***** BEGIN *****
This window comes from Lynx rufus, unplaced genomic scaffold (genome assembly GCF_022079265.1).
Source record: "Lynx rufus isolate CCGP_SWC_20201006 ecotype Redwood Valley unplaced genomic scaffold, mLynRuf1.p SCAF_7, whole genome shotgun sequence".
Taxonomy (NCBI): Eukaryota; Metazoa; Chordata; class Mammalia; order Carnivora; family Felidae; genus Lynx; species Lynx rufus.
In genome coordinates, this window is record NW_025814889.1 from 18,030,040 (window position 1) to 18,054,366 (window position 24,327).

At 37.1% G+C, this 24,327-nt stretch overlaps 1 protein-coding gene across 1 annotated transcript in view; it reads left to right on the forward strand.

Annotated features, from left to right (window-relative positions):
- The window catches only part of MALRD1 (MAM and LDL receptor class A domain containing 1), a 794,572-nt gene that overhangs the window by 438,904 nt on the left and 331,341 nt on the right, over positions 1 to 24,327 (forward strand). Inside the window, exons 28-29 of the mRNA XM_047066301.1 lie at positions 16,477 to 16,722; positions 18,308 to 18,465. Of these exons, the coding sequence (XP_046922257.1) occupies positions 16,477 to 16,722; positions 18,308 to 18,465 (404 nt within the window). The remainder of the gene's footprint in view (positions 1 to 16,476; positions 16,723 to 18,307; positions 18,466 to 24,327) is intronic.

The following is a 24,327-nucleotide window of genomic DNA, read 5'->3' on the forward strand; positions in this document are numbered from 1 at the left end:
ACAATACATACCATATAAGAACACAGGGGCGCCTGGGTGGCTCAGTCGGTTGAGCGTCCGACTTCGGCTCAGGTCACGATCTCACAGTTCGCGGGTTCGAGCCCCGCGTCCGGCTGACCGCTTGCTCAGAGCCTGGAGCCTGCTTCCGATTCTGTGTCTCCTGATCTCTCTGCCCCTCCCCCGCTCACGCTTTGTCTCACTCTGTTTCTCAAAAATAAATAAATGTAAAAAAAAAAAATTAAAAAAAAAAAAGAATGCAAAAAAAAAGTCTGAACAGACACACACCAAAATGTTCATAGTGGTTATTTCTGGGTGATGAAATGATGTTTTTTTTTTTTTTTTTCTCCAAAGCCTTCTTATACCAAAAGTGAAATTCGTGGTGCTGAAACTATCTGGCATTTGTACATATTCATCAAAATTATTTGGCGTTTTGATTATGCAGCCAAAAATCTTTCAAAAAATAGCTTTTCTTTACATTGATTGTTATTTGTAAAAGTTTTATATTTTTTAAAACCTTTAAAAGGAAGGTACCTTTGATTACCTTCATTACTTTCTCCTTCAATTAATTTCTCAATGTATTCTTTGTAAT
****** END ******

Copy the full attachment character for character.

This window comes from Lynx rufus, unplaced genomic scaffold (genome assembly GCF_022079265.1).
Source record: "Lynx rufus isolate CCGP_SWC_20201006 ecotype Redwood Valley unplaced genomic scaffold, mLynRuf1.p SCAF_7, whole genome shotgun sequence".
Taxonomy (NCBI): Eukaryota; Metazoa; Chordata; class Mammalia; order Carnivora; family Felidae; genus Lynx; species Lynx rufus.
In genome coordinates, this window is record NW_025814889.1 from 18,030,040 (window position 1) to 18,054,366 (window position 24,327).

At 37.1% G+C, this 24,327-nt stretch overlaps 1 protein-coding gene across 1 annotated transcript in view; it reads left to right on the forward strand.

Annotated features, from left to right (window-relative positions):
- The window catches only part of MALRD1 (MAM and LDL receptor class A domain containing 1), a 794,572-nt gene that overhangs the window by 438,904 nt on the left and 331,341 nt on the right, over positions 1 to 24,327 (forward strand). Inside the window, exons 28-29 of the mRNA XM_047066301.1 lie at positions 16,477 to 16,722; positions 18,308 to 18,465. Of these exons, the coding sequence (XP_046922257.1) occupies positions 16,477 to 16,722; positions 18,308 to 18,465 (404 nt within the window). The remainder of the gene's footprint in view (positions 1 to 16,476; positions 16,723 to 18,307; positions 18,466 to 24,327) is intronic.

The following is a 24,327-nucleotide window of genomic DNA, read 5'->3' on the forward strand; positions in this document are numbered from 1 at the left end:
ACAATACATACCATATAAGAACACAGGGGCGCCTGGGTGGCTCAGTCGGTTGAGCGTCCGACTTCGGCTCAGGTCACGATCTCACAGTTCGCGGGTTCGAGCCCCGCGTCCGGCTGACCGCTTGCTCAGAGCCTGGAGCCTGCTTCCGATTCTGTGTCTCCTGATCTCTCTGCCCCTCCCCCGCTCACGCTTTGTCTCACTCTGTTTCTCAAAAATAAATAAATGTAAAAAAAAAAAATTAAAAAAAAAAAAGAATGCAAAAAAAAAGTCTGAACAGACACACACCAAAATGTTCATAGTGGTTATTTCTGGGTGATGAAATGATGTTTTTTTTTTTTTTTTTCTCCAAAGCCTTCTTATACCAAAAGTGAAATTCGTGGTGCTGAAACTATCTGGCATTTGTACATATTCATCAAAATTATTTGGCGTTTTGATTATGCAGCCAAAAATCTTTCAAAAAATAGCTTTTCTTTACATTGATTGTTATTTGTAAAAGTTTTATATTTTTTAAAACCTTTAAAAGGAAGGTACCTTTGATTACCTTCATTACTTTCTCCTTCAATTAATTTCTCAATGTATTCTTTGTAAT